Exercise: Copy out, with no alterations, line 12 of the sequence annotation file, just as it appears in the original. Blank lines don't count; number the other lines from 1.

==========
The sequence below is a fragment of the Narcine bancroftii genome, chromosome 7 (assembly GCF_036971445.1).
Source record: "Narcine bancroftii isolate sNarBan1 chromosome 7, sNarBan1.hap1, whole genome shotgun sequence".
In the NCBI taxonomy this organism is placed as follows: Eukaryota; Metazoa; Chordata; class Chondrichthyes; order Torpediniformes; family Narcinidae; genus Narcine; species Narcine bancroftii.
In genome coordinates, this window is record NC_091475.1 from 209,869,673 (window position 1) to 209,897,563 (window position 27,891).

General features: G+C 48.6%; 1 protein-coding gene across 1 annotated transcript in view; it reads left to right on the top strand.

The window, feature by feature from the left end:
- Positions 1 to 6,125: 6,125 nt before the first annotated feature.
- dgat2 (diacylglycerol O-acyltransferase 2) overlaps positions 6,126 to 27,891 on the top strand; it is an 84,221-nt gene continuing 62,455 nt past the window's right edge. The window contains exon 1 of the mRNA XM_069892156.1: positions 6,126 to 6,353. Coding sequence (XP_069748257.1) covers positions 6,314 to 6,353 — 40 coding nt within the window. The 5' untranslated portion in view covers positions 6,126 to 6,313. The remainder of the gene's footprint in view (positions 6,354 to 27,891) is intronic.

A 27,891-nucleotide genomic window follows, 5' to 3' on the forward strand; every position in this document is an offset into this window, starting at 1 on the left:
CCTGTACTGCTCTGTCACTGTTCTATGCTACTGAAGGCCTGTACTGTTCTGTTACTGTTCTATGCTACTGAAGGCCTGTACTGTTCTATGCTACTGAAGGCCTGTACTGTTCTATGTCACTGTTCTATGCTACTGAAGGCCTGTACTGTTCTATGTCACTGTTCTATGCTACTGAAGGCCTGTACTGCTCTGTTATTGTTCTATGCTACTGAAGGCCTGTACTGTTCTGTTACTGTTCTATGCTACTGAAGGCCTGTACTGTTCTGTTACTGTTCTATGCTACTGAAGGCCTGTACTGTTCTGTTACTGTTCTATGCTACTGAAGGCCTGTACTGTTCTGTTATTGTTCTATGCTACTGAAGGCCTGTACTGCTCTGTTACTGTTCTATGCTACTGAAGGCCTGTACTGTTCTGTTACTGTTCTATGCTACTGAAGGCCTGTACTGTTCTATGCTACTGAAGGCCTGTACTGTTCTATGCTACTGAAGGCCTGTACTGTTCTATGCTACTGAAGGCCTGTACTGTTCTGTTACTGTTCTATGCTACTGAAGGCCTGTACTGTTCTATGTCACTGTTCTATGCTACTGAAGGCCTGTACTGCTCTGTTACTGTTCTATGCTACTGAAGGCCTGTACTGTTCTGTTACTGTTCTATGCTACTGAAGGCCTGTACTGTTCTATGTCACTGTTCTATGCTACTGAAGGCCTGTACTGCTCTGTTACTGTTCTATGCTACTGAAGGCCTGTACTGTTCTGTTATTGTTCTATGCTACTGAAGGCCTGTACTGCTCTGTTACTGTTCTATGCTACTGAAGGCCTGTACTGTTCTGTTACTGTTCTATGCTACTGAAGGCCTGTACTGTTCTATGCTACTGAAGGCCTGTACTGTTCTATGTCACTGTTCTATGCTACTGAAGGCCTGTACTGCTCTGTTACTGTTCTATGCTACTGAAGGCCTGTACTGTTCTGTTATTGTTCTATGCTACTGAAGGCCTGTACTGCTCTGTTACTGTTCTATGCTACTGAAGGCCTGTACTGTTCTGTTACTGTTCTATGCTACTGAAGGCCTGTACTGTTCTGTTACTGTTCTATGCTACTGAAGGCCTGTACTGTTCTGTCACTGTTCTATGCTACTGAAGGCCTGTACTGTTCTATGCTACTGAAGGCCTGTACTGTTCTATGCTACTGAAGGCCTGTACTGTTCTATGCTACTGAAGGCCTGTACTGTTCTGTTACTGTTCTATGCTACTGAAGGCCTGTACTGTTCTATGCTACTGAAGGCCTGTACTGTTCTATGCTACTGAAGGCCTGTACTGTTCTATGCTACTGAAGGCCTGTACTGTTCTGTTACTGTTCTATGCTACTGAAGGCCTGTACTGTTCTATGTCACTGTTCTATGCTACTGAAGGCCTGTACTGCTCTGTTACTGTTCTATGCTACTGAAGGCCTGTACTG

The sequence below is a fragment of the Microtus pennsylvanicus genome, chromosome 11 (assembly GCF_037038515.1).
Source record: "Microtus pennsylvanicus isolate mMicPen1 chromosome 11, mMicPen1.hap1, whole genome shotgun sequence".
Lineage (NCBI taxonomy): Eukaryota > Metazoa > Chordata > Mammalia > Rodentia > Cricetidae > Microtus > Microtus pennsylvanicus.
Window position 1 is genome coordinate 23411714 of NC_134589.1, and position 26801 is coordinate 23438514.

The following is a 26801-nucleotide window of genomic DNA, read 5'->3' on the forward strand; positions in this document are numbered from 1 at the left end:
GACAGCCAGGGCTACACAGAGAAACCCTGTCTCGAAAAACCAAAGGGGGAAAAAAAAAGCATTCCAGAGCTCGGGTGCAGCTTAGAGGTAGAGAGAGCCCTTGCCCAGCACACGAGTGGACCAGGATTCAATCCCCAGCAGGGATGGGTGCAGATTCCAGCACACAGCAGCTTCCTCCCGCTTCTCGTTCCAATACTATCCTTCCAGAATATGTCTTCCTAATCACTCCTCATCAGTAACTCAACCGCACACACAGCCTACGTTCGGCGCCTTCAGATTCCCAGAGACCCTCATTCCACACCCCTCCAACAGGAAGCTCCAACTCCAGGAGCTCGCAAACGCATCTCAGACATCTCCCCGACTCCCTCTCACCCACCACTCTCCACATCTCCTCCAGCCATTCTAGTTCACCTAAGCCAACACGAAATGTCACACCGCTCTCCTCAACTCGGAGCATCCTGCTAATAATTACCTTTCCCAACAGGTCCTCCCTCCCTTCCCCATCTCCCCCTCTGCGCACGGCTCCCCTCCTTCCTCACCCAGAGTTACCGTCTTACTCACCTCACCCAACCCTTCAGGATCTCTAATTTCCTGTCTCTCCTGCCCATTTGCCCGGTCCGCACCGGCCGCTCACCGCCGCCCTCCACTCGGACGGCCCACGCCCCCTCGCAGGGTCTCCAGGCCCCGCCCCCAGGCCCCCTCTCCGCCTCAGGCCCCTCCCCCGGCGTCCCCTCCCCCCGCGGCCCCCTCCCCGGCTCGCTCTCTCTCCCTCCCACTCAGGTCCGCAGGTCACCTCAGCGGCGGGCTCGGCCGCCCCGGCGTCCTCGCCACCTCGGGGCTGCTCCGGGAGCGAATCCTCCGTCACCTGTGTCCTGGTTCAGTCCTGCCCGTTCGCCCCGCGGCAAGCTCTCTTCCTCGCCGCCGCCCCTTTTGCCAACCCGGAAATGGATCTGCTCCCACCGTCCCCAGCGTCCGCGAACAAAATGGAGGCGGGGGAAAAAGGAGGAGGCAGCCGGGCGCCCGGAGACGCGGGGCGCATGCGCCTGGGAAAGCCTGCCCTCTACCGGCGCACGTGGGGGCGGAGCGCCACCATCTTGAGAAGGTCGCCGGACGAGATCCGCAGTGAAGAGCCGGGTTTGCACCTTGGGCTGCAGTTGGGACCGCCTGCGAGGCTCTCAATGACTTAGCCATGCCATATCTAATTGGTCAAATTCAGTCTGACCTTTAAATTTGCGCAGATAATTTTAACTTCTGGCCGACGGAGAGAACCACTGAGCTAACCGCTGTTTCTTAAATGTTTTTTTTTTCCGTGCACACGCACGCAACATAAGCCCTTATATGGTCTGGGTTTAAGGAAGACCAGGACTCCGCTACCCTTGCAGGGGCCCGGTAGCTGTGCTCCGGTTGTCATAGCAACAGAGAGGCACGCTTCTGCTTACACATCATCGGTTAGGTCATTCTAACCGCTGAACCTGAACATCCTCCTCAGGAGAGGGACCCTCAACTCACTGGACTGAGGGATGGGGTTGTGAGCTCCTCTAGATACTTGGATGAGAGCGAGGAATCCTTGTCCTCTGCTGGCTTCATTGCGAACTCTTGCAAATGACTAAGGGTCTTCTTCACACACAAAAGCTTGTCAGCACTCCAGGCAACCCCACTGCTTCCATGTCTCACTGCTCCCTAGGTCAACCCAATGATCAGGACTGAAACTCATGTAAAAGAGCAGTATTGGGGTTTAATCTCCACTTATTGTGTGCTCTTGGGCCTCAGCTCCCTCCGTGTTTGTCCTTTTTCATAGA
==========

Source record: "Microtus pennsylvanicus isolate mMicPen1 chromosome 11, mMicPen1.hap1, whole genome shotgun sequence".